• Kyrle P.A.
      • Minar E.
      • Hirschl M.
      • et al.
      High plasma levels of factor VIII and the risk of recurrent venous thromboembolism.
      ,
      • Eichinger S.
      • Minar E.
      • Bialonczyk C.
      • et al.
      D-dimer levels and risk of recurrent venous thromboembolism.
      ]. Both D-dimer and FVIII:C were shown to have very limited diagnostic value for CTEPH in our patient cohort. Altering our pre-defined thresholds for GDF-15, CRP, urate, FVIII:C or D-dimer did not significantly change our observations (data not shown).
      Strengths of this study include the analysis of a large patient cohort with and without CTEPH and the standardized and blinded assessment of ECG characteristics and biomarker levels, thereby increasing the likelihood of generalizability of our results and precluding important biases. Notably, none of the patients with suspected CTEPH from the screening study was diagnosed with CTEPH. One important explanation for this low prevalence is that all patients who were diagnosed with CTEPH prior to the start of our study were included in the CTEPH cohort and consequently, not in the screening study. Our study also had limitations. In spite of the narrow confidence intervals, our conclusions should be confirmed in a future prospective trial since ours was an exploratory but not an outcome study, and therefore, the sensitivity and specificity of the diagnostic tests were calculated retrospectively.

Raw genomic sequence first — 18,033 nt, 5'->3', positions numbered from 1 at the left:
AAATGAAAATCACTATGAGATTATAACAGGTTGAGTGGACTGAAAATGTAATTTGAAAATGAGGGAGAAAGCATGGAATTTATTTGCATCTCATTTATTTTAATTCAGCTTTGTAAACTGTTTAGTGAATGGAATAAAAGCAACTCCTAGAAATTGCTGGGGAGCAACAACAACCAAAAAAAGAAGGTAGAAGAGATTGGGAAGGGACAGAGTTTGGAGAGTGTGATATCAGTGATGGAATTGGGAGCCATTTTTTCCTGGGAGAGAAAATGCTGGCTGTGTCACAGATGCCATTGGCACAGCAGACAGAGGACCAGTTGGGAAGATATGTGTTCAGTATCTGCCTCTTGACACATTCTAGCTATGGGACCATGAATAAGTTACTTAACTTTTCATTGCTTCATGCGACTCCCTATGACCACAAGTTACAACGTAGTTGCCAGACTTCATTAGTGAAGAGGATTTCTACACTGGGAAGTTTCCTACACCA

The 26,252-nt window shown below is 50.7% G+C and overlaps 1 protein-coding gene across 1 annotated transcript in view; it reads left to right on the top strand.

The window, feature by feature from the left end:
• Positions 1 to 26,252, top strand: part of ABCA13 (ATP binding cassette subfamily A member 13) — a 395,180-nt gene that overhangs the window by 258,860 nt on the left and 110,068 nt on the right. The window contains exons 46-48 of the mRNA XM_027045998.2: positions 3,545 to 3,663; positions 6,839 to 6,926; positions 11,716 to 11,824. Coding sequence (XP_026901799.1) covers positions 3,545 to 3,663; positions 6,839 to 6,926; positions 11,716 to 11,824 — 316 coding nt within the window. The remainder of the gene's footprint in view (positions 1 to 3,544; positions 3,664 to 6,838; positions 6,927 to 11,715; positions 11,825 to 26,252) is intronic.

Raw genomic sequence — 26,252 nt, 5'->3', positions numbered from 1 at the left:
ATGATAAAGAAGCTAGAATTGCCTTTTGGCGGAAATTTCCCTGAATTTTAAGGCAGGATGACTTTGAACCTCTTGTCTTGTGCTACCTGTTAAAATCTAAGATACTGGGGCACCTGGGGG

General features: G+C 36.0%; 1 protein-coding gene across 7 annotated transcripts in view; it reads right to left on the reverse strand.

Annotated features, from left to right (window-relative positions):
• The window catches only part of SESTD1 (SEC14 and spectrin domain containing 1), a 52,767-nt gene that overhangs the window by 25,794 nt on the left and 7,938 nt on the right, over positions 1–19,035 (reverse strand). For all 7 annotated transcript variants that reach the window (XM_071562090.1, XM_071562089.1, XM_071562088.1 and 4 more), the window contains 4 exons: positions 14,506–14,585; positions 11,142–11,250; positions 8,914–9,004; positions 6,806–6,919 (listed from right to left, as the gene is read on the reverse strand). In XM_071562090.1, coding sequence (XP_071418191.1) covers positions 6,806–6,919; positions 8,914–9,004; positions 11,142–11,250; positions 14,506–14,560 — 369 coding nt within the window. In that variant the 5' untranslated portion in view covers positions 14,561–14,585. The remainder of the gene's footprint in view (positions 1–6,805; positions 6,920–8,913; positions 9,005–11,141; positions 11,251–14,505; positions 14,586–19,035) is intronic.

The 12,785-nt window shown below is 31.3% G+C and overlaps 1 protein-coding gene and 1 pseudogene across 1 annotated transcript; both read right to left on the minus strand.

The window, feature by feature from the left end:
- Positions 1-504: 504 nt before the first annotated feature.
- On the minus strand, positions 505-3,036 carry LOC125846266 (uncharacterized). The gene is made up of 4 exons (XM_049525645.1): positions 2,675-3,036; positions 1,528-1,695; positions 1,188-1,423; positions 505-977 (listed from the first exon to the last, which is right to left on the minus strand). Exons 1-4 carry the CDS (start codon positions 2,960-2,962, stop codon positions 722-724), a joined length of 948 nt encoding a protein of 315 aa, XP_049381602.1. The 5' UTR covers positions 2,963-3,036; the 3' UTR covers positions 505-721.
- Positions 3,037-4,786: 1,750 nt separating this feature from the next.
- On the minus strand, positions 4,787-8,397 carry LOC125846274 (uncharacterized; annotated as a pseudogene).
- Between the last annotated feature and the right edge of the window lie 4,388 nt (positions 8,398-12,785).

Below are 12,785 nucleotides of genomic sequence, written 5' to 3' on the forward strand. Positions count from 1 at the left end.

In conclusion, the present study shows that a diagnostic model based on ECG assessment and NT-pro-BNP measurements can be used to rule out CTEPH in patients with a history of acute PE and clinically suspected CTEPH. Therefore, more invasive tests to rule out this disease do not seem necessary in patients without 3 specific ECG criteria of right ventricular pressure overload and a normal NT-pro-BNP level.

      Disclosures